For a lot of older people, especially those over the age of 75 or 80, having a fall at home or an illness can lead to the prospect of life in an aged care facility.
Often a fall or a hospital stay can be the time when family have the discussion about putting an older relative in aged care.
But the government is taking action to try and change that, starting an innovative new aged care program called Short-Term Restorative Care.
Short-Term Restorative Care aims to help older people remain in their own homes after they suffer an injury or illness, instead of prematurely entering an aged care facility.
Minister for Aged Care Ken Wyatt announced 475 Short-Term Restorative Care places would be funded at a cost of up to $34.7 million a year.
Unlike normal aged care or home care packages, the Short-Term Restorative Care packages are limited to periods of up to eight weeks to help older Australians who have been sick or injured get back on their feet.
“It increases the care options available in circumstances, for example, where older people would benefit from targeted intervention to recover from short-term incapacity or injury,” Mr Wyatt said.
“The care plan is designed with, and approved by, the person receiving the care and can be delivered at home, in an aged care home or a combination of both.”
Older people who suffer a fall at home can apply for Short-Term Restorative Care, and if approved, their care provider can arrange physical therapy – supported by the person’s doctor and allied health care professionals.
They would be able to work together to identify any hazards in the home, and get the older person back on their feet.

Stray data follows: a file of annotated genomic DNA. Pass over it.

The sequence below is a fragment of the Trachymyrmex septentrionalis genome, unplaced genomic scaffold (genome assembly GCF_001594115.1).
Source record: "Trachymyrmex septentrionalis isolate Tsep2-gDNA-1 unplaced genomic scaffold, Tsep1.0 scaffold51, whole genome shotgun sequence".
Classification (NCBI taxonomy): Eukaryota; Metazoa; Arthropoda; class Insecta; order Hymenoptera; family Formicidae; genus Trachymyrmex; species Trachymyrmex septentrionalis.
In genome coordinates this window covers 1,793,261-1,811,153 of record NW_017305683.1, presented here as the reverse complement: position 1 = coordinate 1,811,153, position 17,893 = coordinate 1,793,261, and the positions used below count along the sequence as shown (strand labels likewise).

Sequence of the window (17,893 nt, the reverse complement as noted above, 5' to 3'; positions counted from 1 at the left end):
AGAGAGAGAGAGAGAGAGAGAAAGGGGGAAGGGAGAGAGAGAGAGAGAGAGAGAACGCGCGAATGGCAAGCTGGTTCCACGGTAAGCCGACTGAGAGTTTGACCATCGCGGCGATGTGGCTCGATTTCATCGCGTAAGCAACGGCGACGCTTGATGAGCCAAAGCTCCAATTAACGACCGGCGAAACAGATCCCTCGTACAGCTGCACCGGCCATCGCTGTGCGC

More than 3000 people will be able to access the program each year.
Mr Wyatt said older Australians wanted and needed flexible care services that encourage their independence.
“Short-Term Restorative Care is just that – helping people age well and access care when and where they need it on an ‘as-needs’ basis,” he said.
“This package represents a big step forward in designing services that place the needs and wishes of the consumer at the core.”
The government’s Short-Term Restorative Care announcement has been praised by the aged care industry.
Aged & Community Services Australia CEO Pat Sparrow said aged care providers had a strong commitment towards restorative care.
“The number of applications for the places available are a good indication of this commitment,” she said.
“Aged care providers want to be able to adopt restorative care approaches in all of the services they deliver. How this can be achieved will be an ongoing discussion point as aged care reform progresses.”
For more information about the Short-Term Restorative Care program, visit https://agedcare.health.gov.au/2016-17ACAR.